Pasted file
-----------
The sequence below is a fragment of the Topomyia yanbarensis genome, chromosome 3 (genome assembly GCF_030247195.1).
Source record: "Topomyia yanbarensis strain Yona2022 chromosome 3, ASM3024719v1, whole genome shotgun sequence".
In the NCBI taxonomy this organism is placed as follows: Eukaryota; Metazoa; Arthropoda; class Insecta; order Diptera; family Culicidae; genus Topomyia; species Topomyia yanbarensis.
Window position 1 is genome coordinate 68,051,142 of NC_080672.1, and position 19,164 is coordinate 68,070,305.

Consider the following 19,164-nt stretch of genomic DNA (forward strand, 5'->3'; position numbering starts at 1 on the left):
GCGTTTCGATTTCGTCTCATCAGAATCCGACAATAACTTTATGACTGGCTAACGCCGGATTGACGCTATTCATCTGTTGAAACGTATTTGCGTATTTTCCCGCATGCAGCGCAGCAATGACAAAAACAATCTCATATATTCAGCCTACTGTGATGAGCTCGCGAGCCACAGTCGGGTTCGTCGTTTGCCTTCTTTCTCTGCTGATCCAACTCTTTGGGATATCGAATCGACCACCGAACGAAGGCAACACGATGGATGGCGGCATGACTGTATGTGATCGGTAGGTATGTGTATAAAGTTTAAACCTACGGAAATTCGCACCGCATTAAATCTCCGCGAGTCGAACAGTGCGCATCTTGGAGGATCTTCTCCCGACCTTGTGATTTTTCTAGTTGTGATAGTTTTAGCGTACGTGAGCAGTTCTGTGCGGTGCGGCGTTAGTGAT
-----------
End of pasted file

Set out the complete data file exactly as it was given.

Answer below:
The sequence below is a fragment of the Topomyia yanbarensis genome, chromosome 3 (genome assembly GCF_030247195.1).
Source record: "Topomyia yanbarensis strain Yona2022 chromosome 3, ASM3024719v1, whole genome shotgun sequence".
In the NCBI taxonomy this organism is placed as follows: Eukaryota; Metazoa; Arthropoda; class Insecta; order Diptera; family Culicidae; genus Topomyia; species Topomyia yanbarensis.
Window position 1 is genome coordinate 68,051,142 of NC_080672.1, and position 19,164 is coordinate 68,070,305.

Consider the following 19,164-nt stretch of genomic DNA (forward strand, 5'->3'; position numbering starts at 1 on the left):
GCGTTTCGATTTCGTCTCATCAGAATCCGACAATAACTTTATGACTGGCTAACGCCGGATTGACGCTATTCATCTGTTGAAACGTATTTGCGTATTTTCCCGCATGCAGCGCAGCAATGACAAAAACAATCTCATATATTCAGCCTACTGTGATGAGCTCGCGAGCCACAGTCGGGTTCGTCGTTTGCCTTCTTTCTCTGCTGATCCAACTCTTTGGGATATCGAATCGACCACCGAACGAAGGCAACACGATGGATGGCGGCATGACTGTATGTGATCGGTAGGTATGTGTATAAAGTTTAAACCTACGGAAATTCGCACCGCATTAAATCTCCGCGAGTCGAACAGTGCGCATCTTGGAGGATCTTCTCCCGACCTTGTGATTTTTCTAGTTGTGATAGTTTTAGCGTACGTGAGCAGTTCTGTGCGGTGCGGCGTTAGTGAT